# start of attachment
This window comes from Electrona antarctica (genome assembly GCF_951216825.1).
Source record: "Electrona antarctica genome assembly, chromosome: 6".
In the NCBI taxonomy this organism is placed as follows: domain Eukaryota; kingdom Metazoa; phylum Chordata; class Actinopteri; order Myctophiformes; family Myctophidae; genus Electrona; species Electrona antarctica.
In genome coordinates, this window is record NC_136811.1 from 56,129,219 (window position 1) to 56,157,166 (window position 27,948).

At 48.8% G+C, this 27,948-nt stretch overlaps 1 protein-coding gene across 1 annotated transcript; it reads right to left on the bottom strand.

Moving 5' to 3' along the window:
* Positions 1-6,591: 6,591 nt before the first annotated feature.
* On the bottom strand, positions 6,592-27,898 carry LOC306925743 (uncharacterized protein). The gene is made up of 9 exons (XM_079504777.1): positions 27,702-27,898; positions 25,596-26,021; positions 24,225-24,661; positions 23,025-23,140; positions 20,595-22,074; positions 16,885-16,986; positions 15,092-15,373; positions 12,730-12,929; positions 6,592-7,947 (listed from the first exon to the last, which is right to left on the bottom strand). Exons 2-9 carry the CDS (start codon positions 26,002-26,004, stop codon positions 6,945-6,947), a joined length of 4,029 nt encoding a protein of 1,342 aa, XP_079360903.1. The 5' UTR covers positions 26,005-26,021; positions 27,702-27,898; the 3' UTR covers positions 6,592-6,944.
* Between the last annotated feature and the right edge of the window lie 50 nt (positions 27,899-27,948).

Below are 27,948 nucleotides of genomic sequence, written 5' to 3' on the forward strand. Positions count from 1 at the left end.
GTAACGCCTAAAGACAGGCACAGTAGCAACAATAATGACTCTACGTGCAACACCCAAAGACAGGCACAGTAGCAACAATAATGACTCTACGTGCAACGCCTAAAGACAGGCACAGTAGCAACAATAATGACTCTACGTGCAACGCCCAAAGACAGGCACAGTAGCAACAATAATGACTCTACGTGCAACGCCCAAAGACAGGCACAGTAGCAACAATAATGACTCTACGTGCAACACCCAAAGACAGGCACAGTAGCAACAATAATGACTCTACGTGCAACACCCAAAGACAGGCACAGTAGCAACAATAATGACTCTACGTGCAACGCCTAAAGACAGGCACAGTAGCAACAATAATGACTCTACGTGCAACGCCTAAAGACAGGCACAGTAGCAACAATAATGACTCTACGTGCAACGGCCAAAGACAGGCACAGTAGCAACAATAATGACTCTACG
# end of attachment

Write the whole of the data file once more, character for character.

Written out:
This window comes from Electrona antarctica (genome assembly GCF_951216825.1).
Source record: "Electrona antarctica genome assembly, chromosome: 6".
In the NCBI taxonomy this organism is placed as follows: domain Eukaryota; kingdom Metazoa; phylum Chordata; class Actinopteri; order Myctophiformes; family Myctophidae; genus Electrona; species Electrona antarctica.
In genome coordinates, this window is record NC_136811.1 from 56,129,219 (window position 1) to 56,157,166 (window position 27,948).

At 48.8% G+C, this 27,948-nt stretch overlaps 1 protein-coding gene across 1 annotated transcript; it reads right to left on the bottom strand.

Moving 5' to 3' along the window:
* Positions 1-6,591: 6,591 nt before the first annotated feature.
* On the bottom strand, positions 6,592-27,898 carry LOC306925743 (uncharacterized protein). The gene is made up of 9 exons (XM_079504777.1): positions 27,702-27,898; positions 25,596-26,021; positions 24,225-24,661; positions 23,025-23,140; positions 20,595-22,074; positions 16,885-16,986; positions 15,092-15,373; positions 12,730-12,929; positions 6,592-7,947 (listed from the first exon to the last, which is right to left on the bottom strand). Exons 2-9 carry the CDS (start codon positions 26,002-26,004, stop codon positions 6,945-6,947), a joined length of 4,029 nt encoding a protein of 1,342 aa, XP_079360903.1. The 5' UTR covers positions 26,005-26,021; positions 27,702-27,898; the 3' UTR covers positions 6,592-6,944.
* Between the last annotated feature and the right edge of the window lie 50 nt (positions 27,899-27,948).

Below are 27,948 nucleotides of genomic sequence, written 5' to 3' on the forward strand. Positions count from 1 at the left end.
GTAACGCCTAAAGACAGGCACAGTAGCAACAATAATGACTCTACGTGCAACACCCAAAGACAGGCACAGTAGCAACAATAATGACTCTACGTGCAACGCCTAAAGACAGGCACAGTAGCAACAATAATGACTCTACGTGCAACGCCCAAAGACAGGCACAGTAGCAACAATAATGACTCTACGTGCAACGCCCAAAGACAGGCACAGTAGCAACAATAATGACTCTACGTGCAACACCCAAAGACAGGCACAGTAGCAACAATAATGACTCTACGTGCAACACCCAAAGACAGGCACAGTAGCAACAATAATGACTCTACGTGCAACGCCTAAAGACAGGCACAGTAGCAACAATAATGACTCTACGTGCAACGCCTAAAGACAGGCACAGTAGCAACAATAATGACTCTACGTGCAACGGCCAAAGACAGGCACAGTAGCAACAATAATGACTCTACG